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Tuesday, December 06, 2022

Another solid month of US recruitment expected despite odds

Defying a pandemic and supply chain disruptions, the US economy has cranked out more than 400,000 jobs every month for nearly a year – a blazing victory in wildly uncertain times.

And despite rising inflation, the recruitment wave continued last month in the face of another setback: Russia’s war in Ukraine, which destabilized the economic outlook and drove gasoline prices to painful levels.

Economists surveyed by data firm FactSet expect the Labor Department’s jobs report for March to show employers added 478,000 jobs and the unemployment rate dropped from 3.8% to 3.7%. It would mark the lowest unemployment rate two years ago just before the pandemic, when unemployment hit a 50-year low of 3.5%.

The government will release the March jobs report on Friday at 8:30 am Eastern Time.

“With the war in Ukraine, increasing economic uncertainty and rising energy prices, we may see a slight slowdown in hiring in March,” said Daniel Zhao, senior economist at job website Glassdoor. “However, employer demand remains strong, which should maintain healthy levels of recruitment.”

The booming US job market reflects a strong rebound from the brief but devastating coronavirus recession, which wiped out 22 million jobs in March and April 2020 as businesses closed or hours cut and Americans stayed home to avoid infection. Stay on

But the recovery has been quick. Because of generous federal aid, savings accumulated during the pandemic, and ultra-low lending rates engineered by the Federal Reserve, American consumers have spent so fast that many factories, warehouses, shipping companies, and ports meet their customers’ demands. Failed to keep pace. Supply chains have shrunk, causing prices to rise.

As the pandemic eases, consumers are shifting their spending from goods to services, such as health care, travel and entertainment, that they long avoided during the worst of the pandemic. Result: Inflation is running at 40-year highThis creates difficulties for many low-income households who face rapid increases in necessities such as food, gasoline and rent.

It is not clear whether the economy can maintain the momentum of last year. Government relief checks are gone. The Fed raised its benchmark short-term interest rate Two weeks in advance and probably well into the next year will keep increasing it. Those rate hikes will result in more expensive loans for many consumers and businesses.

Inflation has also eroded consumers’ spending power: Hourly wages, adjusted for higher consumer prices, fell 2.6% in February from a year earlier. – 11th consecutive month in which inflation has overtaken year-on-year wage growth. According to AAA, average gasoline prices, $4.23 per gallon, are up 47% from a year ago.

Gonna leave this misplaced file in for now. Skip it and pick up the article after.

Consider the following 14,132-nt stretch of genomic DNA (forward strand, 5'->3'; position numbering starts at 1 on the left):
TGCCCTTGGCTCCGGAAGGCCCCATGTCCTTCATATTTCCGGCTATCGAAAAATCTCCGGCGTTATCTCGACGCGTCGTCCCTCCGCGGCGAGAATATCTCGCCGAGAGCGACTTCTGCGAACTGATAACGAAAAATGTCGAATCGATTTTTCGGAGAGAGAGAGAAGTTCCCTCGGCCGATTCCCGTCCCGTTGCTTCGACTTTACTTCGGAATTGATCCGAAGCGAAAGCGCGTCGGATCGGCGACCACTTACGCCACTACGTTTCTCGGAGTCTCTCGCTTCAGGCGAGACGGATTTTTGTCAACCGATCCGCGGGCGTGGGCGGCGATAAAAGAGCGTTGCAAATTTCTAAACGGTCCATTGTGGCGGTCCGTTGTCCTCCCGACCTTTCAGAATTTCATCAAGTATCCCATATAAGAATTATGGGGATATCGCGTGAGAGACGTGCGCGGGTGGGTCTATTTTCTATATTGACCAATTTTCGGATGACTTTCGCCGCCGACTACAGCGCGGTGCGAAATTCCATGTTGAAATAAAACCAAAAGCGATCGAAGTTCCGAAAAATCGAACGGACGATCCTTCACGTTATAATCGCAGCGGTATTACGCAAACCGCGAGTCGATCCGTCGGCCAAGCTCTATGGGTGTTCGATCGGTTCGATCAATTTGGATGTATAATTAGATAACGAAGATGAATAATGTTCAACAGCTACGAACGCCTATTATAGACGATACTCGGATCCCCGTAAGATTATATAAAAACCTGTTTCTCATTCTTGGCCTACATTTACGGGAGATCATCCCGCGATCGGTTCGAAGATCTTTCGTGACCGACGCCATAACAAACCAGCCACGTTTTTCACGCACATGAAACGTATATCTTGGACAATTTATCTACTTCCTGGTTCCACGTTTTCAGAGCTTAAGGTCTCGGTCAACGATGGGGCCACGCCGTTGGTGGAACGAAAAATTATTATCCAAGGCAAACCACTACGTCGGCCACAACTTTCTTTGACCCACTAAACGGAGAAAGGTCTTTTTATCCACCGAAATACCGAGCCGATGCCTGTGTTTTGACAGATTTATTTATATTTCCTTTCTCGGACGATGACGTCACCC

Fed up with inflation, some consumers are reducing their spending. The Commerce Department reported on Thursday that consumer spending rose just 0.2% in February. — and fell 0.4% when adjusted for inflation — down from a 2.7% increase in January.

Nevertheless, the job market has continued to grow. Employers posted nearly a record 11.3 million positions in February. About 4.4 million Americans quit their jobs, a sign of confidence that they can find something better.

“We are still seeing a very tight labor market,” said Karen Fichuk, CEO of staffing company Randstad North America, who noted that there are now 1.7 job opportunities for every unemployed person in the United States.

Still, so many jobs were lost in 2020 that the economy still remains just shy of 2 million from the number it did just before the pandemic hit. In the past year, employers have added an average of 556,000 jobs in a month. At that pace – no guarantees to continue – the nation would have recovered all the jobs lost by the pandemic by June. (This will still not include any additional hiring that would have been made in the past two years under normal circumstances.)

Better job prospects are beginning to return to the labor force, which had remained on the sidelines because of health concerns, difficulty finding or delivering daycare, generous unemployment benefits that have now expired or other reasons.

In the past year, 3.6 million people have joined the US labor force, which means they now either have a job or are looking for one. But their rank is still nearly 600,000 less than where they stood in February 2020 just before the pandemic hit the economy.

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